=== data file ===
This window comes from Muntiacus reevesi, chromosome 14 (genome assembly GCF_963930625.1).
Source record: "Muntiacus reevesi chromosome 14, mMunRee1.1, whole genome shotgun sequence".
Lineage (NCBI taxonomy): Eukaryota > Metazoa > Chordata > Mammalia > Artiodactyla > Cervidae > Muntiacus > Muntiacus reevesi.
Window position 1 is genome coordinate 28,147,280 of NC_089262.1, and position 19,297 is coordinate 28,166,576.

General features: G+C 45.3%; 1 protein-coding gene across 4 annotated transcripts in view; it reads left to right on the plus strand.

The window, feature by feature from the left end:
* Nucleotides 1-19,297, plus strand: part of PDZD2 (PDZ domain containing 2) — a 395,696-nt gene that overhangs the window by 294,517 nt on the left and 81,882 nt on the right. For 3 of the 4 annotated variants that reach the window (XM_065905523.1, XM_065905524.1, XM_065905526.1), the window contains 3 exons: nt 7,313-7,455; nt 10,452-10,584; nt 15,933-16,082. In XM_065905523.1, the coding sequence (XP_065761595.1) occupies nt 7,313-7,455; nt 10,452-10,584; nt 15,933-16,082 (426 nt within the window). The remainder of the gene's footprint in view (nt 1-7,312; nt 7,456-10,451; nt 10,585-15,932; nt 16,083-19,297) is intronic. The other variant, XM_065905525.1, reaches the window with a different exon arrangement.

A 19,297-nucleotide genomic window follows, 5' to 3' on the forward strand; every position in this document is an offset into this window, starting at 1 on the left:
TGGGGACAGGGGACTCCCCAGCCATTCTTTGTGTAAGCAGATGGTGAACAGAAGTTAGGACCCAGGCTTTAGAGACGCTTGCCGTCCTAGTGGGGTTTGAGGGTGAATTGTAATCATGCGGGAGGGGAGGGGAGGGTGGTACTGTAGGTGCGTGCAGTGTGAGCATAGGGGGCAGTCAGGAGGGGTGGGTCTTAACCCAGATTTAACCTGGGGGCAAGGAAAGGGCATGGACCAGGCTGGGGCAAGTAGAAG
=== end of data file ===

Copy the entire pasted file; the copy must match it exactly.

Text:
This window comes from Muntiacus reevesi, chromosome 14 (genome assembly GCF_963930625.1).
Source record: "Muntiacus reevesi chromosome 14, mMunRee1.1, whole genome shotgun sequence".
Lineage (NCBI taxonomy): Eukaryota > Metazoa > Chordata > Mammalia > Artiodactyla > Cervidae > Muntiacus > Muntiacus reevesi.
Window position 1 is genome coordinate 28,147,280 of NC_089262.1, and position 19,297 is coordinate 28,166,576.

General features: G+C 45.3%; 1 protein-coding gene across 4 annotated transcripts in view; it reads left to right on the plus strand.

The window, feature by feature from the left end:
* Nucleotides 1-19,297, plus strand: part of PDZD2 (PDZ domain containing 2) — a 395,696-nt gene that overhangs the window by 294,517 nt on the left and 81,882 nt on the right. For 3 of the 4 annotated variants that reach the window (XM_065905523.1, XM_065905524.1, XM_065905526.1), the window contains 3 exons: nt 7,313-7,455; nt 10,452-10,584; nt 15,933-16,082. In XM_065905523.1, the coding sequence (XP_065761595.1) occupies nt 7,313-7,455; nt 10,452-10,584; nt 15,933-16,082 (426 nt within the window). The remainder of the gene's footprint in view (nt 1-7,312; nt 7,456-10,451; nt 10,585-15,932; nt 16,083-19,297) is intronic. The other variant, XM_065905525.1, reaches the window with a different exon arrangement.

A 19,297-nucleotide genomic window follows, 5' to 3' on the forward strand; every position in this document is an offset into this window, starting at 1 on the left:
TGGGGACAGGGGACTCCCCAGCCATTCTTTGTGTAAGCAGATGGTGAACAGAAGTTAGGACCCAGGCTTTAGAGACGCTTGCCGTCCTAGTGGGGTTTGAGGGTGAATTGTAATCATGCGGGAGGGGAGGGGAGGGTGGTACTGTAGGTGCGTGCAGTGTGAGCATAGGGGGCAGTCAGGAGGGGTGGGTCTTAACCCAGATTTAACCTGGGGGCAAGGAAAGGGCATGGACCAGGCTGGGGCAAGTAGAAG